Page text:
Certain charging systems for conventional batteries also require access to system power because of the high power requirements of the charging system and the rechargeable device. Additionally, charging systems typically require an external electrical (contact-type) connection between an external power source and the charger or charger/battery combination.
 Because a piezoelectric event generally produces only small amounts of energy, attempts at producing and storing usable energy from piezoelectric materials have generally been limited to consuming the energy as soon as it is produced. Although applications such as switches and transducers made from piezoelectric material produce an output, this output has been largely classified as sensor-level, energy-only signals which may be recognized and processed by additional circuitry. Storing the energy from these events is considered expensive and therefore generally undesirable, in part because battery technologies exhibit leakage currents that consume energy at a level similar to that produced by piezoelectric material. Thus, conventional energy collection and storage systems are considered to be too expensive and/or inefficient to supply energy in usable quantities for present or future use.
 The present invention relates, for example, to charging batteries or other storage elements using a piezoelectric element to supply energy. The present invention relates to a battery or capacitor charge device that allows the use of previously unusable changes in local energy, regardless of polarity, by the beneficial effect of stacking available charge energy.
 There may be significant advantages of stacking low frequency energy. For example, stacking low frequency energy allows the use of local energy change events (positive or negative) that were previously not of sufficient charge value or voltage levels to be useable in even the lowest voltage circuitry.
 Another advantage of the present invention is that, in contrast to previous devices, the present invention preferably operates when supplied with even small amounts of energy such as longitudinal stretch motion relative to the object on which it is mounted. Furthermore, this stretch may supply energy even if it is limited to approximately 1.5 μm. Moreover, in temperature-based charging applications, the present invention may output pulses based on a significantly smaller temperature change due to the beneficial effect of charge stacking. In a stacked element array, the temperature change may be the same for all elements. Thus, to obtain the same voltage as with a prior charger that does not employ stacking, a change of 1° C. the number of elements=the change in degrees Centigrade required to obtain an 8 volt output pulse. For example, in a five element stack, a 0.2° C. (one fifth degree Celsius) change may produce an approximate 8 volt open circuit output pulse.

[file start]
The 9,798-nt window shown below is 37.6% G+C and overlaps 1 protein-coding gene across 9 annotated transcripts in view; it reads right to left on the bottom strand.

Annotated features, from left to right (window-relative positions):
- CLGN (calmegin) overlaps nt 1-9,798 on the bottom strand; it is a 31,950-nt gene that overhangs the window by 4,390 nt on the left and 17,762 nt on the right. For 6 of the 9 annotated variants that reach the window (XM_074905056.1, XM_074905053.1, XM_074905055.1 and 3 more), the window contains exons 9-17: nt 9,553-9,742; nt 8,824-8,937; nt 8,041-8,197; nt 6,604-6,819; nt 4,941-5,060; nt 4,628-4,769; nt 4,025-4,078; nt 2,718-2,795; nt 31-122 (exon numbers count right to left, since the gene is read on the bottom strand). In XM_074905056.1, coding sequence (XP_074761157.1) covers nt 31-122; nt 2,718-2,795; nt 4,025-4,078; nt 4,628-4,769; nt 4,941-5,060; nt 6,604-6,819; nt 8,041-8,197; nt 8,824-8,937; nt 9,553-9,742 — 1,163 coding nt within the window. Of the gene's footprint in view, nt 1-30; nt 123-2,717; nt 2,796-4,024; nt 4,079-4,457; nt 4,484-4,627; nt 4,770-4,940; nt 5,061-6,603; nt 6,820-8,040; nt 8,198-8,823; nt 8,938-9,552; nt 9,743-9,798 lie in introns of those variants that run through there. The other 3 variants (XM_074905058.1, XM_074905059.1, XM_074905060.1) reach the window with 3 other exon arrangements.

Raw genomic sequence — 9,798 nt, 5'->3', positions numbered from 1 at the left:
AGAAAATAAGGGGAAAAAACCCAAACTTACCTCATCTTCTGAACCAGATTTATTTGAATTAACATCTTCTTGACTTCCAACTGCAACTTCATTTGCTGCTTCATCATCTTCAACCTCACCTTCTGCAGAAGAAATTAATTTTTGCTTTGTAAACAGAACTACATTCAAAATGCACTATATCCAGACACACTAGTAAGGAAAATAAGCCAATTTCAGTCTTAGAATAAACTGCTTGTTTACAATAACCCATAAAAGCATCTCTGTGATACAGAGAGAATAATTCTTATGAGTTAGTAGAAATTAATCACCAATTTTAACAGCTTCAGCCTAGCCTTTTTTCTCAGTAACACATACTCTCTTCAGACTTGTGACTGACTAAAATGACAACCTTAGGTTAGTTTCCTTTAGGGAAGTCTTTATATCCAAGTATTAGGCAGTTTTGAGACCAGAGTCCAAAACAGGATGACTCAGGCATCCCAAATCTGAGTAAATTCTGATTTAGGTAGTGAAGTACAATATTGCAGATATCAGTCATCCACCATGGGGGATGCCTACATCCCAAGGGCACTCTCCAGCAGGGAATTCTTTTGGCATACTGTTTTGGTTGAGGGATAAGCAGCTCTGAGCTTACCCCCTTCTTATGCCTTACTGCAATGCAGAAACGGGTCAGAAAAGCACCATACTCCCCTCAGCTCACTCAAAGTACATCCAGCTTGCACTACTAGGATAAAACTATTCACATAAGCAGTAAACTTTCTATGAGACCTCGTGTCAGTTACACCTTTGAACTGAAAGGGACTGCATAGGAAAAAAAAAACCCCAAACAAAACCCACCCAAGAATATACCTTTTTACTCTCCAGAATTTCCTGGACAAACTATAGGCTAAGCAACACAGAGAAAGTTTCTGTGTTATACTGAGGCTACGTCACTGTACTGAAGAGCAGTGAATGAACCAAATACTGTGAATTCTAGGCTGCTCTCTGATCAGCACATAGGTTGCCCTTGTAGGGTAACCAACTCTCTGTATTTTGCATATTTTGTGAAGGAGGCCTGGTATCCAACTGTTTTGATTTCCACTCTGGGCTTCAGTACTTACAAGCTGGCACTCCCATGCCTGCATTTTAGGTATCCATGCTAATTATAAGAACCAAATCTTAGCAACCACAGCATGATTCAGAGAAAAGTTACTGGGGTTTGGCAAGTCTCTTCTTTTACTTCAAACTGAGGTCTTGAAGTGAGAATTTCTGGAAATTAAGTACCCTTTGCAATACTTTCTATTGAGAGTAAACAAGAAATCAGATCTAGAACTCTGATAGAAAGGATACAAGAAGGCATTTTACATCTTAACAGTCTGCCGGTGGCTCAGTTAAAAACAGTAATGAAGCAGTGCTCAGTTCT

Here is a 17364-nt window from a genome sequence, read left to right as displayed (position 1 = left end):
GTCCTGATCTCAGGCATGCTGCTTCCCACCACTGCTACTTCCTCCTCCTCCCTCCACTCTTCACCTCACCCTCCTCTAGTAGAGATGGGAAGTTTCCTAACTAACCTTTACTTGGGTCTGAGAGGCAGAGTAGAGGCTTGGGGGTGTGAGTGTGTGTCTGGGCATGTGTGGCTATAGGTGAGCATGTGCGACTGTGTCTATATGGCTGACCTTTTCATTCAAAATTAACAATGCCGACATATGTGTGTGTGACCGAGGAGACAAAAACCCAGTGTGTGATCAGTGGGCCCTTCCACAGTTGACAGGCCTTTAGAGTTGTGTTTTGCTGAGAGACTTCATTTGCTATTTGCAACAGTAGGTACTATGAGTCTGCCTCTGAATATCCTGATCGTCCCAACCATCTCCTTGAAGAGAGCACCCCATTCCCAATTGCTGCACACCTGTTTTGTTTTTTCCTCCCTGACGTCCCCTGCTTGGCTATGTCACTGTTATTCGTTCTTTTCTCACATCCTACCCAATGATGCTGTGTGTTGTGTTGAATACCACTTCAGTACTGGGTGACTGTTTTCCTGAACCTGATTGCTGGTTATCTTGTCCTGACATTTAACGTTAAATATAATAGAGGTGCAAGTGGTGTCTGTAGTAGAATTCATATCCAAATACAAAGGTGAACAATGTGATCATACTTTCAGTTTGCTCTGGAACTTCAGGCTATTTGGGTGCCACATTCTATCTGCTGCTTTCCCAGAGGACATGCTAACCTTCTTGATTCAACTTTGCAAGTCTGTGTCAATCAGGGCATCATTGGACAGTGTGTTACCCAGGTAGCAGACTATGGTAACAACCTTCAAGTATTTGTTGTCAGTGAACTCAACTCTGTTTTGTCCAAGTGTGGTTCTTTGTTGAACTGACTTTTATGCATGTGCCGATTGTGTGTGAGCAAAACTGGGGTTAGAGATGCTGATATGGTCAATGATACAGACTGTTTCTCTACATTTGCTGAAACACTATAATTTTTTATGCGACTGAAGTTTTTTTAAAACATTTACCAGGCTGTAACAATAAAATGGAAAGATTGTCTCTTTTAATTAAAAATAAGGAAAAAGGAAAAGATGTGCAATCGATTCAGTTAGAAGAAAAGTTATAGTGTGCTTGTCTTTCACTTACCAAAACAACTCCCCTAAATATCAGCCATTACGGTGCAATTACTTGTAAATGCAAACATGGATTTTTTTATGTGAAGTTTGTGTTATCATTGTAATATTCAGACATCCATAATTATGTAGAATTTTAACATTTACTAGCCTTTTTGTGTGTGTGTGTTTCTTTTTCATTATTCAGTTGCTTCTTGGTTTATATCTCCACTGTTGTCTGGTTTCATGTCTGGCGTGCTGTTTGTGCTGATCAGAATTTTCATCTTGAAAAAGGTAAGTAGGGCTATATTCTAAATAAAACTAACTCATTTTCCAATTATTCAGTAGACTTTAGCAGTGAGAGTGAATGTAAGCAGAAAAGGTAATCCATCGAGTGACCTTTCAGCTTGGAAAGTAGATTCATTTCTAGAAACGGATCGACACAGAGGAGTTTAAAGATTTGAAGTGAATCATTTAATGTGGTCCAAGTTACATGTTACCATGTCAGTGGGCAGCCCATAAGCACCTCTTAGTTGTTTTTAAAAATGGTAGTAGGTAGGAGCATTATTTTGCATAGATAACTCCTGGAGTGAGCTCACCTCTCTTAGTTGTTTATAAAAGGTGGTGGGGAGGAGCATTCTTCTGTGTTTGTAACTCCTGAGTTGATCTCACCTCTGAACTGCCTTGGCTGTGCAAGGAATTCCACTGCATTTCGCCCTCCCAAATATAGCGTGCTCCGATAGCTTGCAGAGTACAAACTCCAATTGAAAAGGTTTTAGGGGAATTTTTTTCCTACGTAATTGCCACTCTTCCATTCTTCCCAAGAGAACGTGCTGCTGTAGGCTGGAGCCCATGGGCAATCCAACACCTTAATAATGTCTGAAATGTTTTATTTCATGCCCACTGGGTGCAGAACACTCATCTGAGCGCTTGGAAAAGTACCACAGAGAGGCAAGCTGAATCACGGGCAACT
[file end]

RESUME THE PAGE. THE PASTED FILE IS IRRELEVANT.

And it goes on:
An object of the present invention is to provide an ambient energy battery charging device that may be optimized for almost any environment. Another object of the present invention is to provide an ambient energy capacitor charging device that may be optimized for almost any environment.
 One embodiment of the present invention may be an apparatus for use as a charger utilizing ambient energy including a plurality of stacked piezoelectric elements, a rectification block on an output of each of the elements, a plurality of capacitors arranged to accumulate charge from the rectification blocks, and a blocking diode provided at an output of the plurality of capacitors. Moreover, in certain embodiments, a charge storage device may be connected to an output of the blocking diode.
 In a particular embodiment of the present invention, the rectification block may be a full-wave rectification block or a half-wave rectification block. The apparatus may include five or more stacked piezoelectric elements. Moreover, in a further embodiment of the present invention, the apparatus may further include a signal phase delay element (such as, for example, an inductor) provided between the rectification blocks and the capacitors. In another particular embodiment of the present invention, the charge storage device may comprise a battery or capacitor.
 The apparatus may be optimized for changes in ambient power from gravitational effects on a structure rotating at an angle to the surface of a significant gravity source. A wheel may be an example of such a structure. An appropriate angle to the surface may be approximately perpendicular, or approximately 90 degrees. Such an angle may provide the maximum amount of useful energy. In general, if other angles are used, the useful component will be the component perpendicular to the surface. Significant gravity sources may include the earth, the moon, or an asteroid.